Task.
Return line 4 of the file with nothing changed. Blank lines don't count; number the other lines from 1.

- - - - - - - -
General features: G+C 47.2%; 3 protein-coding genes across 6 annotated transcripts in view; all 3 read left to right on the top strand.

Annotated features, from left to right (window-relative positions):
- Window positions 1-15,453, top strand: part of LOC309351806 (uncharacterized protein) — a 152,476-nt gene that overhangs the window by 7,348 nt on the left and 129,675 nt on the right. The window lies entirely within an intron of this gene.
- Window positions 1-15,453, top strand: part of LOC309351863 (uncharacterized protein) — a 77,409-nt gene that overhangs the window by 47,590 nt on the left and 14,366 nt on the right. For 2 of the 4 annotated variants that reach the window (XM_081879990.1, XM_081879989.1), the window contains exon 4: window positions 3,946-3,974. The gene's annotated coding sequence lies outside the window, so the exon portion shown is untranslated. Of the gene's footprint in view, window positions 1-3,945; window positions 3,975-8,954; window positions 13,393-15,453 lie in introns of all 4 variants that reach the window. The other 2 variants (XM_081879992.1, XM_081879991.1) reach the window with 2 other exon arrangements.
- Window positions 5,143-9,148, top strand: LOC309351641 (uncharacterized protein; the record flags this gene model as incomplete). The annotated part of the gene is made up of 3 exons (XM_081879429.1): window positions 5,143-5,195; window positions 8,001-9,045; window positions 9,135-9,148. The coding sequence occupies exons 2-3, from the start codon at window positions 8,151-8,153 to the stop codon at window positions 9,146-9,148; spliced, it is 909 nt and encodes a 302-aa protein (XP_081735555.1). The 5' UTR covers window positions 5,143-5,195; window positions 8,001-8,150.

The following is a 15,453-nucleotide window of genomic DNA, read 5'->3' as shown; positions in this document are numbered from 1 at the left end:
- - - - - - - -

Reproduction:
- Window positions 1-15,453, top strand: part of LOC309351863 (uncharacterized protein) — a 77,409-nt gene that overhangs the window by 47,590 nt on the left and 14,366 nt on the right. For 2 of the 4 annotated variants that reach the window (XM_081879990.1, XM_081879989.1), the window contains exon 4: window positions 3,946-3,974. The gene's annotated coding sequence lies outside the window, so the exon portion shown is untranslated. Of the gene's footprint in view, window positions 1-3,945; window positions 3,975-8,954; window positions 13,393-15,453 lie in introns of all 4 variants that reach the window. The other 2 variants (XM_081879992.1, XM_081879991.1) reach the window with 2 other exon arrangements.